Thematic Divisions in Book 12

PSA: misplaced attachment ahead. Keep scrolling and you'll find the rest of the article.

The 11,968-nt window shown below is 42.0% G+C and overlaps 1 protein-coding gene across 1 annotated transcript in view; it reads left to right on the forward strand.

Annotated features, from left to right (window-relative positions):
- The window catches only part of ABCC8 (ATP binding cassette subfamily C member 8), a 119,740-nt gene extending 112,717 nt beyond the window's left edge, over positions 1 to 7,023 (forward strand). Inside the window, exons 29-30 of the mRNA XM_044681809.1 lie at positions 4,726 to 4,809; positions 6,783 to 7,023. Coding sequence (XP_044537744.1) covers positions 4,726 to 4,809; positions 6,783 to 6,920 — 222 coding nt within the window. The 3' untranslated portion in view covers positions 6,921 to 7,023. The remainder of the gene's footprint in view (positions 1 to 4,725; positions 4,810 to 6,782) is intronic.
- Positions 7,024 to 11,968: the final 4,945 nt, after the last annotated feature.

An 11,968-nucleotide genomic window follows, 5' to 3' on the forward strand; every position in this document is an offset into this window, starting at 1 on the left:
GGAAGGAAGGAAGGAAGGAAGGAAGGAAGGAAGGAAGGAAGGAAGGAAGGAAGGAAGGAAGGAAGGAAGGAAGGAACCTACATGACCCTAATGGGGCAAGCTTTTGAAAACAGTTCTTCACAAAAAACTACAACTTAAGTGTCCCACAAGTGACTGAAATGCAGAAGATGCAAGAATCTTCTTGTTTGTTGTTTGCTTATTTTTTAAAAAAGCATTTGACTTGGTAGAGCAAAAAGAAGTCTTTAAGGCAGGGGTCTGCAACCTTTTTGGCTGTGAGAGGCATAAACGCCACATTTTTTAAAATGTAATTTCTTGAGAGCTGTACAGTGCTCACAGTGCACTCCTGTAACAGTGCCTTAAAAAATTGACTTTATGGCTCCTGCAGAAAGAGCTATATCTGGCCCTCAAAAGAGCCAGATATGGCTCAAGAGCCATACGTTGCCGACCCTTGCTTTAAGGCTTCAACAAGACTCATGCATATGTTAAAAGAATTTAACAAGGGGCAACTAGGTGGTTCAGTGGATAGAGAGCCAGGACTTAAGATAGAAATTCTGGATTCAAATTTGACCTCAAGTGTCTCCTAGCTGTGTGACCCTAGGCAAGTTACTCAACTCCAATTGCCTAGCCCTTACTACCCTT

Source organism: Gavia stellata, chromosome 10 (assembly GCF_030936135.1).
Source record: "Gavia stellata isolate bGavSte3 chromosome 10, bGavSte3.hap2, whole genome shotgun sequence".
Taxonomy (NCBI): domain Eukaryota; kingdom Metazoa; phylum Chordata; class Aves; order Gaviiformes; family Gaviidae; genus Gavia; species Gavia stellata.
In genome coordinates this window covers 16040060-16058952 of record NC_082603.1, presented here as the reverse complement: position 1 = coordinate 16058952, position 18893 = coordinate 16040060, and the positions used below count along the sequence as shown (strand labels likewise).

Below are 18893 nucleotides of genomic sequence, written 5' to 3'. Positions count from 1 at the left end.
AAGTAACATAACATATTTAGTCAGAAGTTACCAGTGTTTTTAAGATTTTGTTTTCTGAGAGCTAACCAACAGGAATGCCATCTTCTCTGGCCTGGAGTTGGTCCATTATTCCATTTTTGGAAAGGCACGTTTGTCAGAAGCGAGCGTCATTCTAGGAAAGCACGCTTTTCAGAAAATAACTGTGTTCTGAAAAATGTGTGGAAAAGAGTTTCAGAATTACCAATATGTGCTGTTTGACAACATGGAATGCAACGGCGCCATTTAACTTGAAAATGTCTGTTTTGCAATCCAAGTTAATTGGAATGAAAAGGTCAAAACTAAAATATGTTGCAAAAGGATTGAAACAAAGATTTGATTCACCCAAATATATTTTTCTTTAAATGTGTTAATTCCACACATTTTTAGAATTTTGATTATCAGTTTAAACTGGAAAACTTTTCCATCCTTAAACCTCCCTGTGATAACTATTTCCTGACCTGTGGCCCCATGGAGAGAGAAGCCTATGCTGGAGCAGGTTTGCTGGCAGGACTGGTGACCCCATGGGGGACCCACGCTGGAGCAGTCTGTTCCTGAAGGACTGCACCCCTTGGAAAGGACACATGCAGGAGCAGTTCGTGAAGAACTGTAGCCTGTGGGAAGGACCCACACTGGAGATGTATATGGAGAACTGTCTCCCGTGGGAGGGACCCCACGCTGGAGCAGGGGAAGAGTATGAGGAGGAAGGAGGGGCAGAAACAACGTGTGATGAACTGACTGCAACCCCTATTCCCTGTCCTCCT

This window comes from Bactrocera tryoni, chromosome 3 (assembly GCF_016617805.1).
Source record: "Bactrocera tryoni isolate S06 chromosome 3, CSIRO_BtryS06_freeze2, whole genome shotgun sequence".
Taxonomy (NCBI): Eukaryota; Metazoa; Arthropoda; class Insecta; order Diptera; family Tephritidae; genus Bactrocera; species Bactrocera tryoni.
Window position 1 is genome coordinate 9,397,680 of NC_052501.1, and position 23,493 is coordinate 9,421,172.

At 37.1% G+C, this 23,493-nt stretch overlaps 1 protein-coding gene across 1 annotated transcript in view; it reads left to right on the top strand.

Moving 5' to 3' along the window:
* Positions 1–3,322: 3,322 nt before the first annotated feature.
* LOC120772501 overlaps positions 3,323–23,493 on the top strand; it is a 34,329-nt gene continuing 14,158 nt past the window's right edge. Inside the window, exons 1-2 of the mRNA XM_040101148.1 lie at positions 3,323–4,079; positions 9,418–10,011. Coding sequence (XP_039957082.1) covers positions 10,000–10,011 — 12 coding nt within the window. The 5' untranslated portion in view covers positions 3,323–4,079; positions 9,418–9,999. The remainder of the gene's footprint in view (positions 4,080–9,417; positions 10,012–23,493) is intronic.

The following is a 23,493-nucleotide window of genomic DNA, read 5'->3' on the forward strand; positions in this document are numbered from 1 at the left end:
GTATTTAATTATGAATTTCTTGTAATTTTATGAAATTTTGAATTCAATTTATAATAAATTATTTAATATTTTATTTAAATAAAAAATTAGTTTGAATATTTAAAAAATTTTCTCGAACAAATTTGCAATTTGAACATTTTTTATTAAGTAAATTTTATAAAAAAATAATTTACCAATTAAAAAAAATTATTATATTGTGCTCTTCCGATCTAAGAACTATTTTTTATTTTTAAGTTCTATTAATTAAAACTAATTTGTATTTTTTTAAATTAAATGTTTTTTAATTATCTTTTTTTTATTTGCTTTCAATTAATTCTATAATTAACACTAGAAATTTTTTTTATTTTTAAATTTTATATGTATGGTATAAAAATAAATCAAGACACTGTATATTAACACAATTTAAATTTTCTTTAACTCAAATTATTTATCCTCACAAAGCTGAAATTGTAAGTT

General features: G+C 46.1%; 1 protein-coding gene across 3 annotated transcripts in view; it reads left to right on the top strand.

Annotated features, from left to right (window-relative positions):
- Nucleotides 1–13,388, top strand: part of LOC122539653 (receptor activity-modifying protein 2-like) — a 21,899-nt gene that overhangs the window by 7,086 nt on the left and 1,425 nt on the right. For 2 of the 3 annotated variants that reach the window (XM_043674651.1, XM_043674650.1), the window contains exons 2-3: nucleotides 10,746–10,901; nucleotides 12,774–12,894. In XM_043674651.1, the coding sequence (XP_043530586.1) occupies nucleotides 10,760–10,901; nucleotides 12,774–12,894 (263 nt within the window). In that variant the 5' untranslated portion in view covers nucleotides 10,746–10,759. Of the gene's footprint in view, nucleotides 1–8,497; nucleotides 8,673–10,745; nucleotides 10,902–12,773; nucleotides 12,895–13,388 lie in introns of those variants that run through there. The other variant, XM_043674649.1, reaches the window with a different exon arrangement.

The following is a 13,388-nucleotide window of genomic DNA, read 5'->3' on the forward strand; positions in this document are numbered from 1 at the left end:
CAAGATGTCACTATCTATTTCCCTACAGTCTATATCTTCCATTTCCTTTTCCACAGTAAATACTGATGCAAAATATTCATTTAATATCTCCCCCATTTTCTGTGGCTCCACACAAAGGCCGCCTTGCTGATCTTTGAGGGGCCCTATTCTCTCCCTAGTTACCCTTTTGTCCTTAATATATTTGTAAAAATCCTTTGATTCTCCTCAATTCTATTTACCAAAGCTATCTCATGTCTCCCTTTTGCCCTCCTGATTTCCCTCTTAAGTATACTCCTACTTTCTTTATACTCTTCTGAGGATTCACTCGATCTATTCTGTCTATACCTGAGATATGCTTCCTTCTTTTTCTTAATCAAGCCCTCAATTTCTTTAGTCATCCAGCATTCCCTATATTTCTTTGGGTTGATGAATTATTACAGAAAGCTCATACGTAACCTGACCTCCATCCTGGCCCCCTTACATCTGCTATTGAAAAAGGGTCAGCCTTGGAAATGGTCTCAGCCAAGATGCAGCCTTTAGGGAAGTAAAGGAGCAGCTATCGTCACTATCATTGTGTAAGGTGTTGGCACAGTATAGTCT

1. Exhumations of Bucer and Phagius along with Peter Martyr's Wife2. Pole's Visitation Articles for Kent3. Ten Martyrs Burnt at Canterbury4. The 'Bloody Commission'5. Twenty-two Prisoners from Colchester6. Five Burnt at Smithfield7. Stephen Gratwick and others8. Edmund Allen and other martyrs9. Alice Benden and other martyrs10. Examinations of Matthew Plaise11. Richard Woodman and nine other martyrs12. Ambrose13. Richard Lush14. Edmund Allen15. The Martyrdom of Simon Miller and Elizabeth Cooper16. Rose Allin and nine other Colchester Martyrs17. John Thurston18. George Eagles19. Richard Crashfield20. Fryer and George Eagles' sister21. Joyce Lewes22. Rafe Allerton and others23. Agnes Bongeor and Margaret Thurston24. John Kurde25. John Noyes26. Cicelye Ormes27. Persecution at Lichfield28. Persecution at Chichester29. Thomas Spurdance30. Hallingdale, Sparrow and Gibson31. John Rough and Margaret Mearing32. Cuthbert Simson33. William Nicholl34. Seaman, Carman and Hudson35. Three at Colchester36. A Royal Proclamation37. Roger Holland and other Islington martyrs38. Stephen Cotton and other martyrs39. Scourging of Thomas Hinshaw40. Scourging of John Milles41. Richard Yeoman42. John Alcocke43. Thomas Benbridge44. Four at St Edmondsbury45. Alexander Gouch and Alice Driver46. Three at Bury47. A Poor Woman of Exeter48. Priest's Wife of Exeter49. The Final Five Martyrs50. John Hunt and Richard White51. John Fetty52. Nicholas Burton53. John Fronton54. Another Martyrdom in Spain55. Baker and Burgate56. Burges and Hoker57. The Scourged: Introduction58. Richard Wilmot and Thomas Fairfax59. Thomas Greene60. Bartlett Greene and Cotton61. Steven Cotton's Letter62. James Harris63. Robert Williams64. Bonner's Beating of Boys65. A Beggar of Salisbury66. Providences: Introduction67. The Miraculously Preserved68. William Living69. Edward Grew70. William Browne71. Elizabeth Young72. Elizabeth Lawson73. Christenmas and Wattes74. John Glover75. Dabney76. Alexander Wimshurst77. Bosom's wife78. Lady Knevet79. Mistress Roberts80. Anne Lacy81. Crosman's wife82. Congregation at Stoke in Suffolk83. Congregation of London84. Edward Benet85. Jeffrey Hurst86. William Wood87. Simon Grinaeus88. The Duchess of Suffolk89. Thomas Horton 90. Thomas Sprat91. John Cornet92. Thomas Bryce93. Gertrude Crockhey94. William Mauldon95. Robert Horneby96. Mistress Sandes97. John Kempe98. Thomas Rose99. Complaint against the Ipswich Gospellers100. Tome 6 Life and Preservation of the Lady Elizabeth101. The Unprosperous Queen Mary102. Punishments of Persecutors103. Foreign Examples104. A Letter to Henry II of France105. The Death of Henry II and others106. Justice Nine-Holes107. John Whiteman108. Admonition to the Reader109. Hales' Oration110. Cautions to the Reader111. Snel112. Laremouth113. William Hunter's Letter